AND THE SIR JULES THORN AWARD FOR BIOMEDICAL RESEARCH 2012 GOES TO...
Newcastle University for the project "Bringing next generation sequencing to the next generation: early diagnosis of inherited immune deficiency".
Dr Sophie Hambleton, Clinical Senior Lecturer, Paediatric Immunology & Infectious Diseases and her co-applicants will focus on improving the rate of molecular diagnosis in children born with a faulty immune system, where pinpointing the gene responsible can help predict problems and aid selection of the correct treatment. A grant of up to £1,495,990 over a period of up to 5 years, will fund pre-clinical investigations into a new DNA sequencing method involving a cohort of 200 children to develop and test methods of identifying relevant genetic changes and comparing the new methods with current standard investigations. The aim is to test how strongly newly identified mutations link to disease within the family and the wider population. Once a linked genetic change is confirmed the relationship can be fed back to the clinical team to inform/improve patient care.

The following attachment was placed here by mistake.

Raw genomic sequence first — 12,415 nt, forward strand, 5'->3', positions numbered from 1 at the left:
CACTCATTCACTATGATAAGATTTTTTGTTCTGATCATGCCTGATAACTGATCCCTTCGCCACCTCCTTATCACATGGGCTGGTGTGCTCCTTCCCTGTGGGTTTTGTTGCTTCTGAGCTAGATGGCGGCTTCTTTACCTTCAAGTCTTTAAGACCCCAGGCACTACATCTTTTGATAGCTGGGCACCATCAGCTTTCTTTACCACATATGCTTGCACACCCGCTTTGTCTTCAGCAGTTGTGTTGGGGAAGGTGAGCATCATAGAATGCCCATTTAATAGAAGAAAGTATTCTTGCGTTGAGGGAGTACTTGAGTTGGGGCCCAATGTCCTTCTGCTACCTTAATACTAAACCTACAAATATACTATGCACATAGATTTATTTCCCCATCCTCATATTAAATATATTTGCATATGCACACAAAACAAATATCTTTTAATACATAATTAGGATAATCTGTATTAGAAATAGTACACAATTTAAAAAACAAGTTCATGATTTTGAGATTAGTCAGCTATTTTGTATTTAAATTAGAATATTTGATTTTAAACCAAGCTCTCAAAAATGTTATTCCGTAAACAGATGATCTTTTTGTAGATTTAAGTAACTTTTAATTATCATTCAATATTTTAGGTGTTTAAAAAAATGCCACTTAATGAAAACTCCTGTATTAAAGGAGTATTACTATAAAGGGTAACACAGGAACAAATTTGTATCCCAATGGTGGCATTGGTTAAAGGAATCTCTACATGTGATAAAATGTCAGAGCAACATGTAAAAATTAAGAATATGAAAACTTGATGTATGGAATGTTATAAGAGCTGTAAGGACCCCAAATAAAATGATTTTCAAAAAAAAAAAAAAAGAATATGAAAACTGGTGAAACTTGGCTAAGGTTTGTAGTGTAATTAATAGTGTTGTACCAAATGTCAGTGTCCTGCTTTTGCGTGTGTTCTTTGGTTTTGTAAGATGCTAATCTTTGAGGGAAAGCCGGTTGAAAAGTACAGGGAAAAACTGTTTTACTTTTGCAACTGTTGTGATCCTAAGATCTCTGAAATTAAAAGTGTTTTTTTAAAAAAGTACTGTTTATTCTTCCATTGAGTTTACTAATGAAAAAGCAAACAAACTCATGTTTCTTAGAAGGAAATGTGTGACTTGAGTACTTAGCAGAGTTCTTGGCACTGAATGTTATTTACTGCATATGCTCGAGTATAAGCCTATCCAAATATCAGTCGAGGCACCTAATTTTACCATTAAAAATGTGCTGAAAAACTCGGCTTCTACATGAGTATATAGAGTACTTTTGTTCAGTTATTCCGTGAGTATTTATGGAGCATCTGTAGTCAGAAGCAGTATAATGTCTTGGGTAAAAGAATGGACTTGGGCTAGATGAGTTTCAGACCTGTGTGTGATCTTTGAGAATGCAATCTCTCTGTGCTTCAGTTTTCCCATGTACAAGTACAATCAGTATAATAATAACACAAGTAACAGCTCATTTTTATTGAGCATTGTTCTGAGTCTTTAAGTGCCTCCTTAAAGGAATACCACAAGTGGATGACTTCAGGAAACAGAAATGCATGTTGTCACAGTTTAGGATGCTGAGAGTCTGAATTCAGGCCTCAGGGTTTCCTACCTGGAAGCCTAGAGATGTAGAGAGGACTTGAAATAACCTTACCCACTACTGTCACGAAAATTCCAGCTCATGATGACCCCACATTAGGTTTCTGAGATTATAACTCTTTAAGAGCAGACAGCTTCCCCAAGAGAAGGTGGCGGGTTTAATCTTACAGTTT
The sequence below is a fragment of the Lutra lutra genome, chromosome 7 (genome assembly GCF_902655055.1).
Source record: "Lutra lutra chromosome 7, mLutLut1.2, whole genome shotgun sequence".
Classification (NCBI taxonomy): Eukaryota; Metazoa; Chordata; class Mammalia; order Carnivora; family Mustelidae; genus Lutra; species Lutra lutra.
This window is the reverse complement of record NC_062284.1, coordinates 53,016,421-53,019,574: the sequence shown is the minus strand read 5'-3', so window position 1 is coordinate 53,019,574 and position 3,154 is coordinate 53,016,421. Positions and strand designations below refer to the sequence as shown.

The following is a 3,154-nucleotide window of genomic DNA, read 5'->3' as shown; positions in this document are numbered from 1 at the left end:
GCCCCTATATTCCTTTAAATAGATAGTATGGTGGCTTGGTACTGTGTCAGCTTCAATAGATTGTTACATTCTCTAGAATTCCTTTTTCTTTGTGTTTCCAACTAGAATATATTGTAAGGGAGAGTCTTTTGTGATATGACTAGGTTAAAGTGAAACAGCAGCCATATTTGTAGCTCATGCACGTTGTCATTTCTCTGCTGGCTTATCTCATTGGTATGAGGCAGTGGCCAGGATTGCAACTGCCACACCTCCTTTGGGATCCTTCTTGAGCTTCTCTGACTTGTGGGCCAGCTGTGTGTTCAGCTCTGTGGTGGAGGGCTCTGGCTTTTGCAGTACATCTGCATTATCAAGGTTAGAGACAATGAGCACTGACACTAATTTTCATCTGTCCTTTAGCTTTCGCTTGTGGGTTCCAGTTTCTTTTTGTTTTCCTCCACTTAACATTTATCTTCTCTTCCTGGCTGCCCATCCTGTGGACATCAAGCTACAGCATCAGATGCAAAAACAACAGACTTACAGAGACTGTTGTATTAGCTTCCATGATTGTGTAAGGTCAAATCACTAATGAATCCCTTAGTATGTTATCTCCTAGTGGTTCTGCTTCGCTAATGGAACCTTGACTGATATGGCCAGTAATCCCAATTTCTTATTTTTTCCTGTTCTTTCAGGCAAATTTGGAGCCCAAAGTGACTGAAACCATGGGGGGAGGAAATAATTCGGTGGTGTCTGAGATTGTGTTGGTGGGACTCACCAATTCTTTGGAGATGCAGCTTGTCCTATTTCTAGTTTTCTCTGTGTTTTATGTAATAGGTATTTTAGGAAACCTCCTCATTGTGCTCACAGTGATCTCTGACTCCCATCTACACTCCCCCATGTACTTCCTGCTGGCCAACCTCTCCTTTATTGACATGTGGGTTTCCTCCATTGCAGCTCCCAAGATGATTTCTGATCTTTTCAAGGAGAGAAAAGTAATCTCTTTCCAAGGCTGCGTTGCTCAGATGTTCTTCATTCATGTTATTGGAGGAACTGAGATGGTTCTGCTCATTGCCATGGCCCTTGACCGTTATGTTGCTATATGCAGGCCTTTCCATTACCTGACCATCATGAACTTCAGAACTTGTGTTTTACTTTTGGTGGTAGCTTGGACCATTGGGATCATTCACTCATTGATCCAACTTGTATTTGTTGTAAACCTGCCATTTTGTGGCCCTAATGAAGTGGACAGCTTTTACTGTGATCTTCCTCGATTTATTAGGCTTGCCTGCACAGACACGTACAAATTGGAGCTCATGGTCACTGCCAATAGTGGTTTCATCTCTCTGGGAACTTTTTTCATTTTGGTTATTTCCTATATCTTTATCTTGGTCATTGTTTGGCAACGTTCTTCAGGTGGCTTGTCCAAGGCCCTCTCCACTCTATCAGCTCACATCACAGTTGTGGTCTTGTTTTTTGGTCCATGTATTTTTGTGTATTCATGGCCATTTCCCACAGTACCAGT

The Trustees and members of the Medical Advisory Committee were impressed by the potential for the results of this study to be translated into tangible improvements for patients within a realistic time period. The Trust wishes Dr Hambleton and her team every success in their endeavours and looks forward to reporting successful outcomes from the project.